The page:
Friday, March 30, 2012

the lasts.

Last week was Miss McKenna's school variety show and this is the second year I had the opportunity to volunteer and provide the music.  This was also our last year to partake in all of the goodness that is children gaining confidence by performing their best in front of their peers.  It was truly bittersweet.  

The variety show is run like American Idol {a very small crumb of a crumb of American Idol, mind you}; there's auditions with judges {nice, friendly moms}, mom meetings that include planning of how to fit all of the children into 1.5 hours {we plan a catch-all act so that children who sadly don't make it into the show still have an opportunity to perform}, a few weeks of Thursday practices, a dress rehearsal, and two performances {day and evening}.  By the time we are finished, from the first practice to the last performance, we have become a little family.  We have cheered each other on, we have learned each others moves and words.  We have been nervous together and excited together.  We have applauded one another.  It is quite an experience and by the end, I have shed lots of tears.

As the player of music, my job has been to sit behind the curtain, taking cues from the director, hiding on the other side of the stage.  From my corner, I have the best seat in the house.  For the first few acts, I sit in my chair trembling with nerves and wiping the sweat from my palms.  I have edited and loaded all of the children's songs and have them in perfect order on my computer, yet I still manage to fret over hitting play at the exact very right time.  My goal is perfection.  These kids, who dare to stand up there in front of their family and friends, deserve nothing but the very best from me.  I know I won't die if I make a mistake, but I still don't want to.  No pressure.  After the first few acts though, my nerves have settled and I have the best time ever.  I watch the children, from my hiding spot, each going out there, giving their best, and then taking in the sounds of cheering and clapping hands.  The giant smile on each face is priceless as they exit stage right.  I witness their confidence shoot like a rocket to the moon.  It takes my spirit with it.  Especially when I see my own daughter perform.  Magic.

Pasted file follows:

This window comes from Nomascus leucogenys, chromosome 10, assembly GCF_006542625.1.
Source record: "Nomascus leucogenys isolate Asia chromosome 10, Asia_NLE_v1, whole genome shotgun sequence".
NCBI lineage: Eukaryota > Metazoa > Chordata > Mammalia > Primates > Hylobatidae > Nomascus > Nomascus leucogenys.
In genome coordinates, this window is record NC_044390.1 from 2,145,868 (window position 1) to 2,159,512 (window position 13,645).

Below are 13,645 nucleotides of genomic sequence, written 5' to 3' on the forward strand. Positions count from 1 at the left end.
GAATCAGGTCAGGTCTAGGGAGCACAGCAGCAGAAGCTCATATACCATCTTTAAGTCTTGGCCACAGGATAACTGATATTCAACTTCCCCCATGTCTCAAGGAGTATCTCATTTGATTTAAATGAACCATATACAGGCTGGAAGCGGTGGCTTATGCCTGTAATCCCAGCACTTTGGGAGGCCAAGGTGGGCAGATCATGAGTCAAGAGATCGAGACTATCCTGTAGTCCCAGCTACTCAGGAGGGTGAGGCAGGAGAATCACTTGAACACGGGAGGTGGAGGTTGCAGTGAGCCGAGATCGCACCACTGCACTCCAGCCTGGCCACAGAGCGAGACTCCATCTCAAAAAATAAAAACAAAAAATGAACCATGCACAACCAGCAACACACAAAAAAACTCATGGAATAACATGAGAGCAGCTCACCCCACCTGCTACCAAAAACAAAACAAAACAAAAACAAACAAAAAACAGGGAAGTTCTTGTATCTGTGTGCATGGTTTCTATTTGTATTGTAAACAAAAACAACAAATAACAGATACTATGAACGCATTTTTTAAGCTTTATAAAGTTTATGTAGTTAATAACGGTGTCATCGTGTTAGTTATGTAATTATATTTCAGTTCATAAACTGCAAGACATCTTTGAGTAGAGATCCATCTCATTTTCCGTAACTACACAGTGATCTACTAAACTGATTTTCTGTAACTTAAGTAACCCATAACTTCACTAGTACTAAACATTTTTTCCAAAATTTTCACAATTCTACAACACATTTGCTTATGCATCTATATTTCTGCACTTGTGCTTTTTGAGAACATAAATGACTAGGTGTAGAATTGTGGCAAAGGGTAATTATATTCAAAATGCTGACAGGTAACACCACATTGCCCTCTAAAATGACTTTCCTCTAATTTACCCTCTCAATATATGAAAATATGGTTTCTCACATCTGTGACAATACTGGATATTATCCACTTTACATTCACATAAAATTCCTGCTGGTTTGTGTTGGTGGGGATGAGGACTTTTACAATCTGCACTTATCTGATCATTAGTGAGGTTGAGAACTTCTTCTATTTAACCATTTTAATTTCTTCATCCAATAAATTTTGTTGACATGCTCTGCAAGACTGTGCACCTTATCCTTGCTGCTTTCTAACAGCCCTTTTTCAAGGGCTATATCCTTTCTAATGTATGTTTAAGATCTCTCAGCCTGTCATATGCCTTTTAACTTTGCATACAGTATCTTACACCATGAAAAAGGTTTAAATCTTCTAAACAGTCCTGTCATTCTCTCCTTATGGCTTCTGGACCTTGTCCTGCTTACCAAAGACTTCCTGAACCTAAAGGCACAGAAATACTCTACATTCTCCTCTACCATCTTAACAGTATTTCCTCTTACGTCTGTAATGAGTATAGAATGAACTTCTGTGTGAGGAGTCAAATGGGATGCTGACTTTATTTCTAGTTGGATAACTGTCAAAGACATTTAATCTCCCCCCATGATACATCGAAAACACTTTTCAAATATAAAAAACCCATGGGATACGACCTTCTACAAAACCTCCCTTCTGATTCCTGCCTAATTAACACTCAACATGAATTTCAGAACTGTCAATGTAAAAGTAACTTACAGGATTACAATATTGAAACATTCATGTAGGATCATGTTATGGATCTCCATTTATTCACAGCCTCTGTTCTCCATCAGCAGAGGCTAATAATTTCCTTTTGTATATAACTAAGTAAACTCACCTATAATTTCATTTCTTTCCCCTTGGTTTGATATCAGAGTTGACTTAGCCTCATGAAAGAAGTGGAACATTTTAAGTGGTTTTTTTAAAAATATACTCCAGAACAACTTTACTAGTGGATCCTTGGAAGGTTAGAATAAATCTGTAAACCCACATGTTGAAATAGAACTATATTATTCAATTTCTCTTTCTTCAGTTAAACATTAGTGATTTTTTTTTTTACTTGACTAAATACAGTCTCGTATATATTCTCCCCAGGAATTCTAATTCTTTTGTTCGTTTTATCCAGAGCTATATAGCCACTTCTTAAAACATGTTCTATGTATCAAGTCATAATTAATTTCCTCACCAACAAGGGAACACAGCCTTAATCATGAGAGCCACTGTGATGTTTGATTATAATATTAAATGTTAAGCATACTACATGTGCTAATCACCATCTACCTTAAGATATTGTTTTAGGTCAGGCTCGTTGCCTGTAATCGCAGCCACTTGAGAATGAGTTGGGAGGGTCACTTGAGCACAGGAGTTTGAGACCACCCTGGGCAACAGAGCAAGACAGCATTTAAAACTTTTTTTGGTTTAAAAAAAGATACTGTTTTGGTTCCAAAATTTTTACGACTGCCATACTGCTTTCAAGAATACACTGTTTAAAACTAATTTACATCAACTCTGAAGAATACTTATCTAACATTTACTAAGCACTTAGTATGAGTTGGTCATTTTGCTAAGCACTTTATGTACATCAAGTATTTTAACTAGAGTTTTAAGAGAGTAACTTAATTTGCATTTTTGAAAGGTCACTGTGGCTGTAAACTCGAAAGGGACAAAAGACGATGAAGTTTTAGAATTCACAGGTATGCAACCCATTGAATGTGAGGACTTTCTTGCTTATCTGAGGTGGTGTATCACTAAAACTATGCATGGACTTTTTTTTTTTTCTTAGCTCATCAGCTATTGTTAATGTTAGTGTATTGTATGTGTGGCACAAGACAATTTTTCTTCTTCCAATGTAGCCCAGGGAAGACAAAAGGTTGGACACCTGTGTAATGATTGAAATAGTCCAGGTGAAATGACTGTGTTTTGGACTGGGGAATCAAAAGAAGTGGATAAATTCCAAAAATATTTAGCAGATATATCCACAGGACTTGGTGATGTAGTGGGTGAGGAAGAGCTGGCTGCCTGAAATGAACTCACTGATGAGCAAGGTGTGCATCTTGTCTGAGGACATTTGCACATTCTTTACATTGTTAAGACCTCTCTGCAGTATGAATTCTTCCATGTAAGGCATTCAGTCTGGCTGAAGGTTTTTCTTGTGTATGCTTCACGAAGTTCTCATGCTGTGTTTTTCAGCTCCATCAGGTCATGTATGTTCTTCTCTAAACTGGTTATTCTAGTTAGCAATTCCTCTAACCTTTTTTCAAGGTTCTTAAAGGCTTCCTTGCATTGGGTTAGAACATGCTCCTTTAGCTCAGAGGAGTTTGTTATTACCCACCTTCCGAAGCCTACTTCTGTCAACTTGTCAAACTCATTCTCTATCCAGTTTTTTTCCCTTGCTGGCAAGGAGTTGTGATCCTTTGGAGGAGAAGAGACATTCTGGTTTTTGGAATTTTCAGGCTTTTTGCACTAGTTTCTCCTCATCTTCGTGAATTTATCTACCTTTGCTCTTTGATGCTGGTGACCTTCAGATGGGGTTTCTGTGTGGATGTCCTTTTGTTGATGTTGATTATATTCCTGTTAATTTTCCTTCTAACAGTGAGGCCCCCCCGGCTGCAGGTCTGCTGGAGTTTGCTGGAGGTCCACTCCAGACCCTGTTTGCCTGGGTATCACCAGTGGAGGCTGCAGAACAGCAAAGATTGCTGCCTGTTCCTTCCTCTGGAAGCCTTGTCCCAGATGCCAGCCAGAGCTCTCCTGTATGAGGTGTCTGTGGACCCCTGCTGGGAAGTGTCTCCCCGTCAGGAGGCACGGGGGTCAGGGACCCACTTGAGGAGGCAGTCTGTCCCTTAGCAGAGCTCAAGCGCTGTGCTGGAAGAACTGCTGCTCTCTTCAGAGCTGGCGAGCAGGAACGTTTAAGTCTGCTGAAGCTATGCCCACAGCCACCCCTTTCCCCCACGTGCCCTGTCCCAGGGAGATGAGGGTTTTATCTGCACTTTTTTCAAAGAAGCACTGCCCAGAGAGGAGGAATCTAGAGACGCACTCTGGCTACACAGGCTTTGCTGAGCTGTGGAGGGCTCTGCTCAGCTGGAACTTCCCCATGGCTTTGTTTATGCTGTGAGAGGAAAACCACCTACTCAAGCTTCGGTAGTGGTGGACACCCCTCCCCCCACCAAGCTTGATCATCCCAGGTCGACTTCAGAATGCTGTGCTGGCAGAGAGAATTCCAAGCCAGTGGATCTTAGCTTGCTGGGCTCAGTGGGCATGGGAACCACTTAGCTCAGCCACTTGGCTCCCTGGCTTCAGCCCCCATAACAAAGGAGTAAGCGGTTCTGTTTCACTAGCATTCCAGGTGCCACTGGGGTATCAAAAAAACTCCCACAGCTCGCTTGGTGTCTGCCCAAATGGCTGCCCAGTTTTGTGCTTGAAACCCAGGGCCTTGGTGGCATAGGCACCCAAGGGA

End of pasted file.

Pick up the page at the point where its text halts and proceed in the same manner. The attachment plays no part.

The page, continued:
When one door closes... I know the "lasts" that I am experiencing in Spokane mean that opportunities for "firsts" are going to happen for us in Pittsburgh.  Or give us a chance to create them ourselves.  I know my family will have so much to offer.  :)

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